The penultimate round was no different from the preceding ones as DeClou cleverly danced and punched his way into the judges heart while a clearly beaten McRae swung viciously but only succeeded in landing in midair even as DeClou refused to dismount his bicycle.
The final round proved to be a continuation of the onslaught only this time most of DeClou’s punches went unanswered.
When the bell sounded McRae walked over to his opponent’s corner and meekly extended congrats, a sure sign that he anticipated a loss. All three judges concurred. Francis Abraham saw it 99-91 the same as Clairmonte DeSouza, while Andrew Thorne had DeClou ahead 98-92.
Antoine tried to bully Cassius Matthews in the very early stages of their welterweight scrap but the latter fighter would have none of it, keeping the Bajan at bay with some tame jabs. Undaunted Antoine persevered and connected with several punches to Matthews’ body and head.
The lanky Guyanese from Linden never give the impression that he wanted to win but merely survive the Bajan’s assault. He spent most of the night on the back foot nullifying the Barbadian’s attacks. An accidental clash of heads in the second frame shortly after the boxers entered into a clinch caused some worry in Antoine’s corner but in the end proved to be a storm in a teacup as the Bajan defied the blow and went on to take a comfortable unanimous verdict.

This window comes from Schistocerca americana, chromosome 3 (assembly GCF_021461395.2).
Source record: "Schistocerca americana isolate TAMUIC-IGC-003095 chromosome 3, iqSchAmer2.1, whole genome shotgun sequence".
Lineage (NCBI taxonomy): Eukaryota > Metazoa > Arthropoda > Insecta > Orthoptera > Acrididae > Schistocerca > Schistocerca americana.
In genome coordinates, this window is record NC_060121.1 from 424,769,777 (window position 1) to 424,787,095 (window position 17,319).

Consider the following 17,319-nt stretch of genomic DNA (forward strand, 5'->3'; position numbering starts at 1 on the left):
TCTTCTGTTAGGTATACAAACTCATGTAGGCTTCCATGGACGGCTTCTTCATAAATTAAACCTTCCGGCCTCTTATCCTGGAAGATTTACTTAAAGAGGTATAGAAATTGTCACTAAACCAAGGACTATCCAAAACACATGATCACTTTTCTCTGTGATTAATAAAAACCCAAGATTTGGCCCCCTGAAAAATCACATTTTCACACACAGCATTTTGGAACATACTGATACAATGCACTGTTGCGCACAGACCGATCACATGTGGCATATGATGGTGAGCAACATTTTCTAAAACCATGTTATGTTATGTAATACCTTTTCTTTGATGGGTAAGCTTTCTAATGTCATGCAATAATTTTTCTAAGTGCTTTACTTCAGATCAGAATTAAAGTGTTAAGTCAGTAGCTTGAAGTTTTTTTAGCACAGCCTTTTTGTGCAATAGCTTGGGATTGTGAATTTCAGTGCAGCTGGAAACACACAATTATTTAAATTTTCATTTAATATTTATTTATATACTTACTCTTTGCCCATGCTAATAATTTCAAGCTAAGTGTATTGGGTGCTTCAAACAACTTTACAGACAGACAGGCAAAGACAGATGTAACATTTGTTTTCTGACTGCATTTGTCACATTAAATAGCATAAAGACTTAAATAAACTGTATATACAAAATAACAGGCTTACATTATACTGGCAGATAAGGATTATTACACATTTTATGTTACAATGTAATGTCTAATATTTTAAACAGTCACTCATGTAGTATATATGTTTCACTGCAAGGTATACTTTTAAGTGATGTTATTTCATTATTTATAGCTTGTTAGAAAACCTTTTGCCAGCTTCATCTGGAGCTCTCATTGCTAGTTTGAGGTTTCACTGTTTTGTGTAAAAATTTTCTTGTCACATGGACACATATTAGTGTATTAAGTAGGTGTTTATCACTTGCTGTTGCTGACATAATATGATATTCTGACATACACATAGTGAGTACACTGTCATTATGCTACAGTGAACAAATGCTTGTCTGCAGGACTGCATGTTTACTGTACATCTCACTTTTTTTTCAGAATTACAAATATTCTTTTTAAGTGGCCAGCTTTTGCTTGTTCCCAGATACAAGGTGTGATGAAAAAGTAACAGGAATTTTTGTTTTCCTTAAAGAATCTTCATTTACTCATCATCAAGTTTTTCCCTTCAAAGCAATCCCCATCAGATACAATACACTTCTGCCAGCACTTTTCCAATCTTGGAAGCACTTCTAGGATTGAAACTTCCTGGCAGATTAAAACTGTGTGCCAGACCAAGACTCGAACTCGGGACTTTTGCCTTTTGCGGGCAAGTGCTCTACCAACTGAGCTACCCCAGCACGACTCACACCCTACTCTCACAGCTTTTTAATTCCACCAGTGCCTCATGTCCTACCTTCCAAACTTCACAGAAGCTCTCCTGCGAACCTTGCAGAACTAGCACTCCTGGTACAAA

Apparently realizing that his career was on the line should he suffer another loss, Orland ‘Pocket Rocket’ Rogers used the first round attempting to bully Selwyn Lett but the latter fighter stood his ground and dished out some salvoes of his own. However, they were not enough and Rogers clearly took the first round.
The pattern continued with Rogers dominating the fight but not able to assume total command of the proceedings. The action picked up slightly in the third stanza with Lett showing some aggression.
During that round he managed to tag the shorter Rogers with a wicked right cross shortly before the bell sounded. The final round was nothing to shout about as both boxers failed to employ any constructive strategy choosing to swing away at each other. Rogers was later adjudged winner by a unanimous decision.
Dec 06, 2019Ogle Masters and Success Masters will clash in a T20 fixture on Sunday at the Ogle Community Centre ground, East Coast Demerara. The game which is set to commence at 10:00hrs is being sponsored by...
Dec 06, 2019
Dec 06, 2019
Dec 06, 2019
Dec 06, 2019
Dec 06, 2019
I have long argued on this page that collective psychic destruction occurred in the Guyanese nationality decades ago. In... more
By Sir Ronald Sanders A debate has now started in parts of the Caribbean about whether there should be term limits for Prime... more
Editor’s Note, If your sent letter was not published and you felt its contents were valid and devoid of libel or personal attacks, please contact us by phone or email.
Feel free to send us your comments and/or criticisms.
Contact: 624-6456; 225-8452; 225-8458; 225-8463; 225-8465; 225-8473 or 225-8491.
Or by Email: [email protected] / [email protected]